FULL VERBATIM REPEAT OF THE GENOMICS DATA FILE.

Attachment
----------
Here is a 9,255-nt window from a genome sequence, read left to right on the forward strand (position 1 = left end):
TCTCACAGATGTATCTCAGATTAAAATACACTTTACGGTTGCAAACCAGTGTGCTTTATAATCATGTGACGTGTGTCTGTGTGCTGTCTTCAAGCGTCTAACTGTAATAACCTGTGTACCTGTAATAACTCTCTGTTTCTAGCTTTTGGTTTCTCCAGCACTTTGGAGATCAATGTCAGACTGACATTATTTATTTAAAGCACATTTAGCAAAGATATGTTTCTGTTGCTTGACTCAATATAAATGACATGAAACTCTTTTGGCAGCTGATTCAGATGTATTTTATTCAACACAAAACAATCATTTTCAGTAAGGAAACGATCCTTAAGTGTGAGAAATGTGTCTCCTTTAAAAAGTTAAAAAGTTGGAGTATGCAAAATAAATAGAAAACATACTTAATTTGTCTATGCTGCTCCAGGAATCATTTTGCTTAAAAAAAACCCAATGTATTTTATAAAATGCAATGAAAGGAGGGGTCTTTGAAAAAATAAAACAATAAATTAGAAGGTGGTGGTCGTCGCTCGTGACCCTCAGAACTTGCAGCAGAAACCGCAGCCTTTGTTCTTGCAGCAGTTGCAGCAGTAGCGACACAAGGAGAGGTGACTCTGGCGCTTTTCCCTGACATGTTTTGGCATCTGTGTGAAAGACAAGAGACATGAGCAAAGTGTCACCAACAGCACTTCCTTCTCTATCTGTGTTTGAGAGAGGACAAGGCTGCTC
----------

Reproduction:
Here is a 9,255-nt window from a genome sequence, read left to right on the forward strand (position 1 = left end):
TCTCACAGATGTATCTCAGATTAAAATACACTTTACGGTTGCAAACCAGTGTGCTTTATAATCATGTGACGTGTGTCTGTGTGCTGTCTTCAAGCGTCTAACTGTAATAACCTGTGTACCTGTAATAACTCTCTGTTTCTAGCTTTTGGTTTCTCCAGCACTTTGGAGATCAATGTCAGACTGACATTATTTATTTAAAGCACATTTAGCAAAGATATGTTTCTGTTGCTTGACTCAATATAAATGACATGAAACTCTTTTGGCAGCTGATTCAGATGTATTTTATTCAACACAAAACAATCATTTTCAGTAAGGAAACGATCCTTAAGTGTGAGAAATGTGTCTCCTTTAAAAAGTTAAAAAGTTGGAGTATGCAAAATAAATAGAAAACATACTTAATTTGTCTATGCTGCTCCAGGAATCATTTTGCTTAAAAAAAACCCAATGTATTTTATAAAATGCAATGAAAGGAGGGGTCTTTGAAAAAATAAAACAATAAATTAGAAGGTGGTGGTCGTCGCTCGTGACCCTCAGAACTTGCAGCAGAAACCGCAGCCTTTGTTCTTGCAGCAGTTGCAGCAGTAGCGACACAAGGAGAGGTGACTCTGGCGCTTTTCCCTGACATGTTTTGGCATCTGTGTGAAAGACAAGAGACATGAGCAAAGTGTCACCAACAGCACTTCCTTCTCTATCTGTGTTTGAGAGAGGACAAGGCTGCTC